A true, traditional village
This colonial town is the type of place you might spot a horse trotting down the main street. You’ll have to hop off the Heritage Highway to visit Kempton, now that the 1820s village is bypassed, but it is worth exploring. With elegant 19th century buildings and rolling hills as its backdrop, Kempton appears like a little town trapped in time.
It’s about a 40 minute drive out of Hobart, and was once known as Green Ponds. Along the main street, there are antique and second hand stores to look through, coaching inns, a hearty country pub and elegant St. Mary’s Church of England. The nearby cemetery tells stories of Kempton’s earlier days and those who called it home.
Along the streetscape, keep an eye out for signs that tell of Kempton’s history. A fellow worth learning more about is Anthony Fenn Kemp, after whom the town was later named. He was given the first land grant, and left behind a dozen children, earning him the title “Father of Tasmania”. A good read to learn more about the notorious Kemp is In Tasmania, written by British novelist Nicholas Shakespeare.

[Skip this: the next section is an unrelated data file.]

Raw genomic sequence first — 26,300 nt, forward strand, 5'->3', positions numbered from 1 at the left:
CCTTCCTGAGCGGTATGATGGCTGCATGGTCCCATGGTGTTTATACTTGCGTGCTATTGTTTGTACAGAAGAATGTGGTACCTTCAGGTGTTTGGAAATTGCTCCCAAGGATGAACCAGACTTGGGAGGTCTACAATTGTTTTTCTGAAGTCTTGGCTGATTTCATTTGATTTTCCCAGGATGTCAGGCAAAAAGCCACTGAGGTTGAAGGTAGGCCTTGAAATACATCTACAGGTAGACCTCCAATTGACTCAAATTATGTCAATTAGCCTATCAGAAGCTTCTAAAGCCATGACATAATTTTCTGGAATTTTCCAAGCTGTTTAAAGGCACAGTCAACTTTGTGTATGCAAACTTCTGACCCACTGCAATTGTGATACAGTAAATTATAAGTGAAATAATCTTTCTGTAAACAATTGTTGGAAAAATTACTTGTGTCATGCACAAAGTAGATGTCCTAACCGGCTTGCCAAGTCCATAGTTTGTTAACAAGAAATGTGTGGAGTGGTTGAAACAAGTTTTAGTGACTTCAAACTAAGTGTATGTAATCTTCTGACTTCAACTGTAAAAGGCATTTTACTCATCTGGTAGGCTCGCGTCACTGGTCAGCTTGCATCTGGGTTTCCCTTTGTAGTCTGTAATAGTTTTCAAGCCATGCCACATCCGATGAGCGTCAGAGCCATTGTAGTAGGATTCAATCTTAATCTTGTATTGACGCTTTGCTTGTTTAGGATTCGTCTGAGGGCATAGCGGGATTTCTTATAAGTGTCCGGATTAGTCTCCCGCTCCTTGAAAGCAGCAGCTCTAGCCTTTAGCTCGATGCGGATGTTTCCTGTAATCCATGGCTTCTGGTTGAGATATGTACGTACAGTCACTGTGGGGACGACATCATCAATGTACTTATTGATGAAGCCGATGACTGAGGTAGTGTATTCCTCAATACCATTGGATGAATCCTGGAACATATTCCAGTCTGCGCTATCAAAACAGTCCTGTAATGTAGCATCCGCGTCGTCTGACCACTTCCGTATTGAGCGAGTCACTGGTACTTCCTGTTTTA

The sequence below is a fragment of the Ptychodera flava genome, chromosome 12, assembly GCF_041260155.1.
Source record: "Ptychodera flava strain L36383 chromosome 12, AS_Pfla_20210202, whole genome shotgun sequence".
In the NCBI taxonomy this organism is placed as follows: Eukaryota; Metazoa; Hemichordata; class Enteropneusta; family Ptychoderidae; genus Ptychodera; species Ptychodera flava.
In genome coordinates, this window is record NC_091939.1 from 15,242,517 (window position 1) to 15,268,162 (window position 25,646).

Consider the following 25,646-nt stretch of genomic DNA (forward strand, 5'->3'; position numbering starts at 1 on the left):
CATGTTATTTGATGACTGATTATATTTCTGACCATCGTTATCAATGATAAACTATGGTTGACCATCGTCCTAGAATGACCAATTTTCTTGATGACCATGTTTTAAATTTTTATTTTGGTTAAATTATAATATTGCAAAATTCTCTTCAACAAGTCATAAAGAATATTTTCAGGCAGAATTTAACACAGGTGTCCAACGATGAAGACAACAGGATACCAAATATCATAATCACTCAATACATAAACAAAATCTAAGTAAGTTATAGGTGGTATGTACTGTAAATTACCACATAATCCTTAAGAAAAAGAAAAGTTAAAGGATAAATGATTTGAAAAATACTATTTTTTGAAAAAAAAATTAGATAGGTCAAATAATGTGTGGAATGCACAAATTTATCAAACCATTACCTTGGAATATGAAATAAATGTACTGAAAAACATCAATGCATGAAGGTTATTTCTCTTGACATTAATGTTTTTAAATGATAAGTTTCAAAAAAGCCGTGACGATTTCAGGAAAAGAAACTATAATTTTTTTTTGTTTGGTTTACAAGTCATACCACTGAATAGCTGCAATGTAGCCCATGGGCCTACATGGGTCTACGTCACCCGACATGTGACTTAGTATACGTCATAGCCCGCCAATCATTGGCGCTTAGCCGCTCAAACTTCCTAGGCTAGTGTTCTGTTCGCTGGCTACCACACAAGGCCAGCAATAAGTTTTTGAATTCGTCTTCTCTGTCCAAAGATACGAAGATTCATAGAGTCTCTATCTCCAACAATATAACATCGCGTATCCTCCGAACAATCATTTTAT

At the southern end of town, you’ll see Dysart House. It’s now the home of Redlands Distillery, and is an impressive 19th century mansion. If you’re looking for a lunch stop or coffee, Redlands offers this and more in their warm front rooms, resplendent with leather couches to rest your weary bones. A tasting and a tour of their distillery should also be on your list, and tours are offered regularly throughout the day. Built in 1843, Dysart House itself retains much of its colonial character from days when Kempton was a busy coaching stop for travelers, and it has recently undergone a huge renovation with updated gardens and interior.